In short, we cannot ascribe to our legislature an intent to draw a distinction, along economic lines, as to which probationers were to be accorded this statutory right to counsel. To construe AS 12.55.110 as embodying an intended dichotomy between probationers unable to afford counsel and others would, in our opinion, render the statute repugnant to the Equal Protection Clauses of both the Federal and Alaska Constitutions. [Footnote omitted.][41]

What we did in Hoffman was to refuse to sanction any discriminatory application between indigent probationers and others in the administration of the right to counsel granted by statute. Today we go a step further and hold that where a person seeking relief under Criminal Rule 35(b) has the right, apart from statute, to hire counsel to represent him at the hearing of his motion to vacate or set aside sentence, a prisoner without funds to hire counsel has the right to have counsel appointed by the court to represent him at such hearing. Our decision is limited to the circumstances of this case where there is a hearing on an indigent prisoner's first application to vacate or set aside sentence. We do not pass upon situations involving successive applications, except to say that if the hearing on a first application is conducted in accordance with the requirements and suggestions found in our decision in Thompson v. State,[42] the likelihood of there being successive applications should be lessened considerably.

The order denying appellant's motion to vacate or set aside sentence is set aside. The case is remanded to the trial court for further proceedings consistent with the views expressed in this opinion. The findings of fact and decision of the trial court shall be forwarded to the clerk of this court when filed. The court expresses its appreciation to counsel appointed by this court to represent appellant on this appeal, and relieves counsel of any further responsibility. Counsel shall be compensated for his services in accordance with Administrative Rule 15, as revised July 30, 1966. The appeal heretofore filed shall remain in force until further order.

RABINOWITZ, Justice (concurring).

I concur in the disposition of the case and in Justice Dimond's conclusion that an indigent movant under Criminal Rule 35(b) is entitled to court appointed counsel once the sentencing court has determined that a hearing is required. I reach these conclusions on other than equal protection grounds.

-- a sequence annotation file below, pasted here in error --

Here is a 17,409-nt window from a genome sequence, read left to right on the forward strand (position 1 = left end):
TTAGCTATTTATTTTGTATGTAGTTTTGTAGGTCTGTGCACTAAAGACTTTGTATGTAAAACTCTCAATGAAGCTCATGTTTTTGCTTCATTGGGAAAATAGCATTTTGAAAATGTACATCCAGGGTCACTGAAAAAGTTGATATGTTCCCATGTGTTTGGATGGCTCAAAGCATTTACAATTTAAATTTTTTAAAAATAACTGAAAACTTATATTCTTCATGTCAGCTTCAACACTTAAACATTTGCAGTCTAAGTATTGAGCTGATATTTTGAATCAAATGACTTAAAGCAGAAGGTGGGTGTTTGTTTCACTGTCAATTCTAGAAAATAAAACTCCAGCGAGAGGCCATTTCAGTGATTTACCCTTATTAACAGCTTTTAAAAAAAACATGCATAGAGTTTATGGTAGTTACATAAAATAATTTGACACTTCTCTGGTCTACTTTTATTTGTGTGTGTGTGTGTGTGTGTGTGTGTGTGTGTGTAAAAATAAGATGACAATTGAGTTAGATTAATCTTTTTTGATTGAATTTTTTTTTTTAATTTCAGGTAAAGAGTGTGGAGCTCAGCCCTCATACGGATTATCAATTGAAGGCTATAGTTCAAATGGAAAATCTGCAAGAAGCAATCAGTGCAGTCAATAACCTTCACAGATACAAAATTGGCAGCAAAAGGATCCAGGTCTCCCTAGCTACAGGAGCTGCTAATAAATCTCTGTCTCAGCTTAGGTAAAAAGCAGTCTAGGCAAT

In the lower court appellant sought to set aside his guilty plea and the judgment and commitment which was thereafter entered on the basis that his plea had been coerced. Pursuant to Criminal Rule 35(b), the superior court granted a hearing to determine *256 the factual issues which were raised by appellant's motion.

I am of the opinion that once the sentencing court has concluded that a Criminal Rule 35(b) motion is of sufficient substance to require a hearing to resolve factual issues, then the contemplated hearing is adversary in character. At such a hearing I believe it is essential that the indigent movant have the assistance of counsel. Failure to appoint counsel in such circumstances results in fundamental unfairness to an indigent movant.

In Powell v. State of Alabama,[*] Mr. Justice Sutherland wrote:

What, then, does a hearing include? Historically and in practice, in our own country at least, it has always included the right to the aid of counsel when desired and provided by the party asserting the right. The right to be heard would be, in many cases, of little avail if it did not comprehend the right to be heard by counsel. Even the intelligent and educated layman has small and sometimes no skill in the science of law.

The rationale of Powell is applicable to the type of hearing involved in this appeal. As Justice Dimond has demonstrated, since Powell was rendered by the Supreme Court of the United States the right to counsel for indigents in state cases has been expanded both as to the type of proceedings to which the right appertains and to the timing of effective assistance of counsel.[**]

Under this court's supervisory powers over the administration of criminal justice in the State of Alaska, I would require counsel to be appointed for all indigents who have been accorded a factual hearing under Criminal Rule 35(b). In so doing we would give recognition to the paramount importance of insuring the integrity and accuracy of our fact-finding processes.

Alternatively, I am of the belief that denial of assistance of counsel to an indigent in regard to a Criminal Rule 35(b) hearing is fundamentally unfair and violative of the due process clause of article 1, section 7 of the Alaska constitution.

NESBETT, Chief Justice (concurring in part and dissenting in part).

I agree with the majority that this matter must be remanded to the trial court for further proceedings consistent with our holding in Thompson v. State.[1]

I must dissent, however, from that portion of the majority opinion which concludes that a petitioner under Criminal Rule 35(b) has an invariable right to be provided with counsel at state expense, based on that portion of article I, section 1, of the Alaska constitution which states: